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Zelenskyy optimistic Ukraine will get European fighter jets

GreenWatch Desk Conflicts 2023-02-10, 10:51pm

Ukrainian President Volodomyr Zelenskyy had a few key asks on his European tour this week. On one — a call for allies to send fighter jets — he claimed to see progress, but had little to show on the spot.

Brussels may have been the third stop on Ukrainian President Volodymr Zelenskyy's European tour but that didn't damper the excitement in the EU's capital on Thursday, reports DW.

The red carpet was rolled out in the European Parliament and crowds of staff lined the spiral staircase leading from the VIP entrance up to the chamber of the house, all hoping to get a glimpse of Zelenskyy — in town for an EU summit — and snap a picture on their phone.

Every now and then a shout of "Slava Ukraini" (Glory to Ukraine) emanated from somewhere in the crowd and Zelenskyy was welcomed warmly by a beaming European Parliament President Roberta Metsola before he addressed a rapt crowd of EU parliamentarians. 

"A Ukraine that is winning is going to be a member of the European Union," Zelenskyy said to applause. It was only his second foreign trip since Russia launched a full-scale invasion on his country almost one year ago.

Smiles all round

The mood was similarly buoyant in the European Council buildings, where EU leaders congregated for talks on the increasingly tense question of migration management, and on the bloc's response to the US green spending spree, the Inflation Reduction Act.

EU leaders and top officials stand in a line-up ahead of summit talks including Ukrainian President Volodomyr ZelenskyyEU leaders and top officials stand in a line-up ahead of summit talks including Ukrainian President Volodomyr Zelenskyy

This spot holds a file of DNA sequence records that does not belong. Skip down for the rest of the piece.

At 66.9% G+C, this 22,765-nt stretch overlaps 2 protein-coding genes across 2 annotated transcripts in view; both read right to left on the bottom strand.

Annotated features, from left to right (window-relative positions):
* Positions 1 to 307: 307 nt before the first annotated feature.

Zelenskyy stood out among EU leaders for the photo, but clearly felt at homeImage: John Thys/AFP/Getty Images

But Zelenskyy's visit, news of which had leaked earlier in the week, undoubtedly stole the show on Thursday.

Dressed in a black sweatshirt, combat trousers and sturdy boots, Zelenskyy stood out among the sharp tailoring and formal attire of other leaders when posing in the traditional pre-summit line-up photo.

He certainly got a warm welcome, ample ceremony and pomp — not to mention the photo opportunities. But did he actually get what he came for?

The Ukrainian president's main messages in London, Paris and Brussels were pleas for long-range missiles and fighter jets to beef up his armed forces, and (to the EU) the necessity of rapid entry into the bloc.

In London on Wednesday, he made progress, with British promises to train Ukrainian pilots to fly NATO-standard aircraft. Speaking in Brussels on Thursday, Zelenskyy also said there had been movement towards a solution on the question of long-range missiles.